Here's what a canoe trip looks like:
|Beginning a portage|
Carry everything on your shoulders. To get from lake to lake, you portage. First you carry your canoe. Then you go back for your packs. Distances are measured in rods. One rod is the average canoe length: 16.5 feet. Our longest portage was 147 rods: about a half mile. But a portage is seldom flat terrain. Often you go up, then down, then up, and then down again. Possibly several more times. And there are usually pointy rocks dotting the trail. And tree roots. None of this makes carrying a canoe on your shoulders easy. Also, because of rains the previous day, the path of the long portage became a small stream--which somehow managed to flow down the front side of the hill as we climbed up it as well as down the backside as we made our way to the next lake.
Set up camp. We stayed in one place for all three nights. My last trip we kept moving. It's nice to not have to move. We were able to explore neighboring lakes and only have to portage with canoes and a food pack, which is nice.
Your food must be hung up in a tree every night...preferably between two trees, at least 12 feet off the ground. You do what you can to make it inaccessible to bears.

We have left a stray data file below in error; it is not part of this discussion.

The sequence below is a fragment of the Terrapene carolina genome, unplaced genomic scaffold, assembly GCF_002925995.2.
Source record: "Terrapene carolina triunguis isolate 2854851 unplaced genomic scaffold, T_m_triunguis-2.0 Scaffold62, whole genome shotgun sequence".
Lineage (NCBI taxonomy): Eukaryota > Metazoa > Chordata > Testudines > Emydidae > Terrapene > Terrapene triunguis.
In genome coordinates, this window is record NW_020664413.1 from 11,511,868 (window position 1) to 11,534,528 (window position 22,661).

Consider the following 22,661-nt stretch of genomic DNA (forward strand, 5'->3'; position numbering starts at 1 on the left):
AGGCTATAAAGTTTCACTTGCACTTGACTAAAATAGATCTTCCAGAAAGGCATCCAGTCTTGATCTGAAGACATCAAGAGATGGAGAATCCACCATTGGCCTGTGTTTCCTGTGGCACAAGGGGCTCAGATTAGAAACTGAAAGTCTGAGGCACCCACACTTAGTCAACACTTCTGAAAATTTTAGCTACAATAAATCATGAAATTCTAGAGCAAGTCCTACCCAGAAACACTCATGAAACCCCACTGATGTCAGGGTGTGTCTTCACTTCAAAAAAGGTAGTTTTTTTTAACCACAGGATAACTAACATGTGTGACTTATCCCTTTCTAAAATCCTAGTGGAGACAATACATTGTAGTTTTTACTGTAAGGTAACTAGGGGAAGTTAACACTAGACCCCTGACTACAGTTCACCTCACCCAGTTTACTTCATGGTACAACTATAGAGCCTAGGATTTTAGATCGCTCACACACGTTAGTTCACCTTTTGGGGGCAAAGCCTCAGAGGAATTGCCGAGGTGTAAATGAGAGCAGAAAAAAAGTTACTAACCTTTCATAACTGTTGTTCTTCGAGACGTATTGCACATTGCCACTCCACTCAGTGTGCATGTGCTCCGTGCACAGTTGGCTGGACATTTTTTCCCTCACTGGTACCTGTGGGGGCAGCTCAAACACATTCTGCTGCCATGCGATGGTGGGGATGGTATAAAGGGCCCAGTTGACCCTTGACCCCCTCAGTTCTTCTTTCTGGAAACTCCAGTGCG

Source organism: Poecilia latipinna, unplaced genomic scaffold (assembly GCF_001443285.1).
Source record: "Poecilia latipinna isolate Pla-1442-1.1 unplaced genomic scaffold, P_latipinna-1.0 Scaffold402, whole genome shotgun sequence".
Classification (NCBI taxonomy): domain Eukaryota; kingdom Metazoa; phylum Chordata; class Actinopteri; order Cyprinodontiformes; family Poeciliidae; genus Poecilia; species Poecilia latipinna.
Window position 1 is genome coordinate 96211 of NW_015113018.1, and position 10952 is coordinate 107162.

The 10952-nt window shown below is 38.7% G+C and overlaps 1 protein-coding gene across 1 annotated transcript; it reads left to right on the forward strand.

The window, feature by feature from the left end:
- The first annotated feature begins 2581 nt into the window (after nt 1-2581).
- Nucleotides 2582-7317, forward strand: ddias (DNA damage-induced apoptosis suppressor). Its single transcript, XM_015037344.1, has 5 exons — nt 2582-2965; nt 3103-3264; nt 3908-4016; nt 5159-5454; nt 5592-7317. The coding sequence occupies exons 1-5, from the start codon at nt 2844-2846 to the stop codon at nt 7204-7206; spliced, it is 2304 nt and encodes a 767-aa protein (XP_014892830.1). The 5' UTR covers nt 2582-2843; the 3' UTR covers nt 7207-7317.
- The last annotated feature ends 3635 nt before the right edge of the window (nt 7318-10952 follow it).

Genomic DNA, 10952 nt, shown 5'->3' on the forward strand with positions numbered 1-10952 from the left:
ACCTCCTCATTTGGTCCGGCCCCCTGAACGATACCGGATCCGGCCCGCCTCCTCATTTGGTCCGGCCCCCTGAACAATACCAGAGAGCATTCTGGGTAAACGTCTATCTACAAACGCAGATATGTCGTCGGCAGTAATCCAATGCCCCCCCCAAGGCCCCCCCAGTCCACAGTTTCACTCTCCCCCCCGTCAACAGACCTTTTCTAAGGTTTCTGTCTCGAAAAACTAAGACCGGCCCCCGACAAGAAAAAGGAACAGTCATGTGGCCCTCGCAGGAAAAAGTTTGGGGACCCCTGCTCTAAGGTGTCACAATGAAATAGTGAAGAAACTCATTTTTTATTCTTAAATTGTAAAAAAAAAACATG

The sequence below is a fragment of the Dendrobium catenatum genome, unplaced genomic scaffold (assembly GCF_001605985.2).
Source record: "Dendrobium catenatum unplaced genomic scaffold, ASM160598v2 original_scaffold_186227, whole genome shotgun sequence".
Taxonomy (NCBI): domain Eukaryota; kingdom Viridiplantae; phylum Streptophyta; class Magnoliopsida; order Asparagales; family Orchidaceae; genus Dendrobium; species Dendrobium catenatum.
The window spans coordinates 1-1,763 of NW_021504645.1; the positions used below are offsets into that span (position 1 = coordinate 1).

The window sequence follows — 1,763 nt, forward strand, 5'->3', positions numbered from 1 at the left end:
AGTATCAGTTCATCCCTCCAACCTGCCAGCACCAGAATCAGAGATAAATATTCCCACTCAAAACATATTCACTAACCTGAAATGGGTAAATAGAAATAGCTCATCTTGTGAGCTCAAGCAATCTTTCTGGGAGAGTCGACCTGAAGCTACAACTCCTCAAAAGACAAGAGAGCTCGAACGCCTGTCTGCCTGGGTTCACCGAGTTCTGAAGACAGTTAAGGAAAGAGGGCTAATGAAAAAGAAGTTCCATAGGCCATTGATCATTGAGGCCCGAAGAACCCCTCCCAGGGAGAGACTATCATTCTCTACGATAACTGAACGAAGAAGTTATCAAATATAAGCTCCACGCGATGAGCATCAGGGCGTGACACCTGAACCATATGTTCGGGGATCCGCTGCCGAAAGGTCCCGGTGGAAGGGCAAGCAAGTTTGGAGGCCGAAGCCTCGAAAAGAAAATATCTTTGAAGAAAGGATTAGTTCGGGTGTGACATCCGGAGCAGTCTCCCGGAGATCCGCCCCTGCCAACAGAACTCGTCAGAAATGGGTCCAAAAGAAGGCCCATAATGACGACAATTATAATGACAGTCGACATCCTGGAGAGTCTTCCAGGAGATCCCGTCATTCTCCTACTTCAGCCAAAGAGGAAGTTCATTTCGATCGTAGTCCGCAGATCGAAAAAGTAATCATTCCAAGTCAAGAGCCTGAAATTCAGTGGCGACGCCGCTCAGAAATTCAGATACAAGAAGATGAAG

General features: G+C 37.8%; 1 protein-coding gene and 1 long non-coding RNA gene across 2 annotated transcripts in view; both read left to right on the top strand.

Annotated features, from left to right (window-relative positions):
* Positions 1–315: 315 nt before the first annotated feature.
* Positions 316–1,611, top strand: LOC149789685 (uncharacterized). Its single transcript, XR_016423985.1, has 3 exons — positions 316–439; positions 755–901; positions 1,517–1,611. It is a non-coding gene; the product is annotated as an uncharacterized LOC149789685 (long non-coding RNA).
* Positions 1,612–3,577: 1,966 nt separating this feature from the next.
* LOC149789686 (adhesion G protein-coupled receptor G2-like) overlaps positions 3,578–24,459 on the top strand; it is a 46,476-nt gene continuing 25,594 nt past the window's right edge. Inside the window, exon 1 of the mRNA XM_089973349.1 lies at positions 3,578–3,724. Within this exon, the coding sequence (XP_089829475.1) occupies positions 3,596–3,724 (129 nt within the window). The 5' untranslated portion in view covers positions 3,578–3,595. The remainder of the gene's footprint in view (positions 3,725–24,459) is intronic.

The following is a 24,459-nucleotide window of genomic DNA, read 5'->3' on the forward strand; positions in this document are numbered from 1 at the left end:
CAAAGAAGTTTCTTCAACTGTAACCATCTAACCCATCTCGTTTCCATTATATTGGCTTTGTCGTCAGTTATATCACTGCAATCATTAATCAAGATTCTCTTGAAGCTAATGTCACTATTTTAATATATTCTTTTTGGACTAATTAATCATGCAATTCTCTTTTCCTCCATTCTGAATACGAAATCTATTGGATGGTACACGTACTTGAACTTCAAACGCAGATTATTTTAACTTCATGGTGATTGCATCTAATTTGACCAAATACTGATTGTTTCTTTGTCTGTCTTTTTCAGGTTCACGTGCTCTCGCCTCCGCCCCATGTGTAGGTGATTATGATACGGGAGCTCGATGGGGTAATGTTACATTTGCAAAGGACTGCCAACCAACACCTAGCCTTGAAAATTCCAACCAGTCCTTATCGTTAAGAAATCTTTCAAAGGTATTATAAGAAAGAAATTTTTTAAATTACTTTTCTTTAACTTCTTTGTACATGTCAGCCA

Your food is all camped over a fire (typically on a small camp stove). And all of your food you have to carry in on your back. Any campfires you desire must be made from dead wood you have found on the forest floor and brought back.
If you want to bathe, you jump in a lake. Many lakes are deep (over 100 feet). And almost all are quite cold. You may find a few spots of warm water near the shore, but generally the lakes don't get much above 60 degrees.
It's wonderful stuff, this canoeing in the Boundary Waters. We're figuring out how to functionally be able to go with our children next time. It's feasible--it just requires some adjusting.
It is, for the most part, roughing it. I know that's not for everyone. But it is a beautiful place. Canoeing is good for the body and soul. And you will find few places as peaceful (unless there's a storm, but we didn't encounter that, so we're good).